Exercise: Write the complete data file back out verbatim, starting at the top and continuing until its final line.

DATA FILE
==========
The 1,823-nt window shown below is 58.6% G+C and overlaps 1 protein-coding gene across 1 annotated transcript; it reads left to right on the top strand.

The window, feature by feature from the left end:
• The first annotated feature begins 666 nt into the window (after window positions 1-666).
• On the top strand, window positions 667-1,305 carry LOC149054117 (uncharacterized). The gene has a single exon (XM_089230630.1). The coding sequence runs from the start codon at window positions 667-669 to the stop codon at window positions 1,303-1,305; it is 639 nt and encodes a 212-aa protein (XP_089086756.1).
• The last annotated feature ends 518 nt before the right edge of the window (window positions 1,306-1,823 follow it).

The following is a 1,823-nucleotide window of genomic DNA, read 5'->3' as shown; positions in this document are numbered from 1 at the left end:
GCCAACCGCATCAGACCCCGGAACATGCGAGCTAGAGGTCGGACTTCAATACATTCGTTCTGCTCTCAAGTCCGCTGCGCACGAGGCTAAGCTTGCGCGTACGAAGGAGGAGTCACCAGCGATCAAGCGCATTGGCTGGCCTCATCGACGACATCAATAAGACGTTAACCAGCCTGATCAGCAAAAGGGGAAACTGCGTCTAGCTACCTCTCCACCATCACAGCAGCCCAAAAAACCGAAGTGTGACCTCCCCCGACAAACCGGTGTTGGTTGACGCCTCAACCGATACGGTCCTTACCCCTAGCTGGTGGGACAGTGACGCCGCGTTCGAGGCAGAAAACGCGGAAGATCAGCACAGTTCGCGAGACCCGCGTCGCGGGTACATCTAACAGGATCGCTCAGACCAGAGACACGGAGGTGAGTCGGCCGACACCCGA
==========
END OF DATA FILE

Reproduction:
The 1,823-nt window shown below is 58.6% G+C and overlaps 1 protein-coding gene across 1 annotated transcript; it reads left to right on the top strand.

The window, feature by feature from the left end:
• The first annotated feature begins 666 nt into the window (after window positions 1-666).
• On the top strand, window positions 667-1,305 carry LOC149054117 (uncharacterized). The gene has a single exon (XM_089230630.1). The coding sequence runs from the start codon at window positions 667-669 to the stop codon at window positions 1,303-1,305; it is 639 nt and encodes a 212-aa protein (XP_089086756.1).
• The last annotated feature ends 518 nt before the right edge of the window (window positions 1,306-1,823 follow it).

The following is a 1,823-nucleotide window of genomic DNA, read 5'->3' as shown; positions in this document are numbered from 1 at the left end:
GCCAACCGCATCAGACCCCGGAACATGCGAGCTAGAGGTCGGACTTCAATACATTCGTTCTGCTCTCAAGTCCGCTGCGCACGAGGCTAAGCTTGCGCGTACGAAGGAGGAGTCACCAGCGATCAAGCGCATTGGCTGGCCTCATCGACGACATCAATAAGACGTTAACCAGCCTGATCAGCAAAAGGGGAAACTGCGTCTAGCTACCTCTCCACCATCACAGCAGCCCAAAAAACCGAAGTGTGACCTCCCCCGACAAACCGGTGTTGGTTGACGCCTCAACCGATACGGTCCTTACCCCTAGCTGGTGGGACAGTGACGCCGCGTTCGAGGCAGAAAACGCGGAAGATCAGCACAGTTCGCGAGACCCGCGTCGCGGGTACATCTAACAGGATCGCTCAGACCAGAGACACGGAGGTGAGTCGGCCGACACCCGA